The gut microbiota: a weighty factor in dieting

Tell me about your gut microbiota and I’ll tell you if you’ll lose weight: this is essentially the message of a Chinese research team which claims that our gut bacteria can predict our ability to lose weight during a diet.

Created 18 May 2021
Updated 06 October 2021
Actu GP : Le microbiote intestinal : un facteur… de poids, en cas de régime

About this article

Created 18 May 2021
Updated 06 October 2021

A “metabolic” injustice all too familiar... some lose excess weight with ease, while others, despite their efforts, see no change or even put on weight. How can such differences be explained? Better nutritional choices for some? More lengths in the pool for others? Better luck in the genetic lottery?

Nutrition, exercise, genetics...

The answer may instead lie in the gut microbiota. This is the hypothesis of researchers who followed 83 Chinese adults (72 of whom were overweight or obese) in a 6-month weight-loss program that involved recommended menus and daily exchanges with a dietician via smartphone. The aim was to reduce calories by 30% to 50%. Participants recorded their food intake several times a week, wore a sensor that calculated calories burned, and weighed themselves each Saturday. They also provided stool samples so that their microbiota and changes to it during the diet could be characterized. A saliva sample was also taken to determine their genetic predisposition to obesity.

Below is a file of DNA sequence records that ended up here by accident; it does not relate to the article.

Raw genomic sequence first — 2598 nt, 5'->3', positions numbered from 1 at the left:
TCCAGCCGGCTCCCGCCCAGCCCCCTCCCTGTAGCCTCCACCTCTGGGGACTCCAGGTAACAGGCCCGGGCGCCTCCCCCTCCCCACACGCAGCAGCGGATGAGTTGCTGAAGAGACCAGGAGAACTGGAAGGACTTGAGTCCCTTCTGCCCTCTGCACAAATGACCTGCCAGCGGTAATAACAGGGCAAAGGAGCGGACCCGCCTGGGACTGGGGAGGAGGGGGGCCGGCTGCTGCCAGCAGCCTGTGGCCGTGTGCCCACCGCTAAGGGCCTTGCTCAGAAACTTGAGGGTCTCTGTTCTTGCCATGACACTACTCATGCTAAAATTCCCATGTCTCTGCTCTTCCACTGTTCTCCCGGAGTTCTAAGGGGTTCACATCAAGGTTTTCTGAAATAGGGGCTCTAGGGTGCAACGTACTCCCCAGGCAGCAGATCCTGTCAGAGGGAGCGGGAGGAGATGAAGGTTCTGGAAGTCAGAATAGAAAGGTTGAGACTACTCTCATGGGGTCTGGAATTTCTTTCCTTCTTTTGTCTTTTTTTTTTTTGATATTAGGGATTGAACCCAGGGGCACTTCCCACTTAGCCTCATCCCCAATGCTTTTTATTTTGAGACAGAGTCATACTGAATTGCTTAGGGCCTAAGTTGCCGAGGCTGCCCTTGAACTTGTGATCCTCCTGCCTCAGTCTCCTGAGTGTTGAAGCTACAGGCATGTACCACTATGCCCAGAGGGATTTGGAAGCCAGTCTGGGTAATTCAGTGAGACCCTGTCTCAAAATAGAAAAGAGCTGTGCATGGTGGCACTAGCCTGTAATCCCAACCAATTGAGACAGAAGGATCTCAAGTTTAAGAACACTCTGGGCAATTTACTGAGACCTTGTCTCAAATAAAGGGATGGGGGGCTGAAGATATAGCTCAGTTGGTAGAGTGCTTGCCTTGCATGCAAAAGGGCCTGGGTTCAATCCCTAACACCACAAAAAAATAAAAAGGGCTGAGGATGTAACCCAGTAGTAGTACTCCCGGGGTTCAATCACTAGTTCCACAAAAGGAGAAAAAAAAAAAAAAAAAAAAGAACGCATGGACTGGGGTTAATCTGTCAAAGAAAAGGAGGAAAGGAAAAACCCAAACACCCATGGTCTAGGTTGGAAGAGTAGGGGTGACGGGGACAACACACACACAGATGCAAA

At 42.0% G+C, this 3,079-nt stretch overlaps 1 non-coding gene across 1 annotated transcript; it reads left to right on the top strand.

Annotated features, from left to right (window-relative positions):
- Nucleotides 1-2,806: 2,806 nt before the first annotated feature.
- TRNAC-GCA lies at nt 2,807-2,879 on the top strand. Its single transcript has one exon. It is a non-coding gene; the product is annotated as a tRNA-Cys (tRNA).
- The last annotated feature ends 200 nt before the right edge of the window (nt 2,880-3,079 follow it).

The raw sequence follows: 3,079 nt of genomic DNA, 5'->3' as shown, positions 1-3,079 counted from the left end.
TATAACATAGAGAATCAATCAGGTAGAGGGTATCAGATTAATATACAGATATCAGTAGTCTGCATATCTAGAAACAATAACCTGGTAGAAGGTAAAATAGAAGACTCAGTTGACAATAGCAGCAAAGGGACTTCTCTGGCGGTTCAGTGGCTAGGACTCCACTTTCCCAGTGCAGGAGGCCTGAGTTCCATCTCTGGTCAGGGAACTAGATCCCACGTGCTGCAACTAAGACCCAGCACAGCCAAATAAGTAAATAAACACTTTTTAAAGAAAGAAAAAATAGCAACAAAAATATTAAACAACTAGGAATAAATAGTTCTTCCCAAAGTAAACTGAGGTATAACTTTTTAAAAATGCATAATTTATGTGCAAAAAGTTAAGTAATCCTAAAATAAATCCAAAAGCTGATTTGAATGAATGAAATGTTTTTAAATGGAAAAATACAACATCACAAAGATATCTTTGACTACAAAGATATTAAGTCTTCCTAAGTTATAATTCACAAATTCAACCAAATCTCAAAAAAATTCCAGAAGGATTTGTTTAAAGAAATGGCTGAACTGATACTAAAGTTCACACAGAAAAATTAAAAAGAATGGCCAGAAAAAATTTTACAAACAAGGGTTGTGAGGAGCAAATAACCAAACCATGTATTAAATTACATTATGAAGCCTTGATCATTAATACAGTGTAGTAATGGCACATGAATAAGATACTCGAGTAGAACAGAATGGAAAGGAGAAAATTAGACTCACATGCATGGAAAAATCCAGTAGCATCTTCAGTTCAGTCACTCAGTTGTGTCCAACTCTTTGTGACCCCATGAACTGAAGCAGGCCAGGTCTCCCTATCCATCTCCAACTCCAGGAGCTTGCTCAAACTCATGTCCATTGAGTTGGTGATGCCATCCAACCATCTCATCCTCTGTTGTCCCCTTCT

...or the microbiota?

The results? Far more than diet, the level of physical activity or even genes, it was the initial gut microbiota that best predicted the weight curve during the study. The abundance of two bacteria, Blautia wexlerae and Bacteroides dorei, was found to be a particularly good predictor of future weight loss. Changes in weight during the diet were also accompanied by changes in the abundance of certain bacteria: Ruminococcus gnavus was significantly enriched in obese individuals and decreased in abundance during weight loss, whereas Akkermansia muciniphila and Alistipes obesi were significantly present in lean individuals and their abundance increased during dieting. The composition of our microbiota may thus predict our ability to lose weight, which could open the way to personalized nutritional programs that better target the microbiota. Could this be the end of metabolic inequalities?

Old sources

Sources:

Jie Z, Yu X, Liu Y et al. The Baseline Gut Microbiota Directs Dieting-Induced Weight Loss Trajectories. Gastroenterology. 2021 Jan 20:S0016-5085(21)00096-2.

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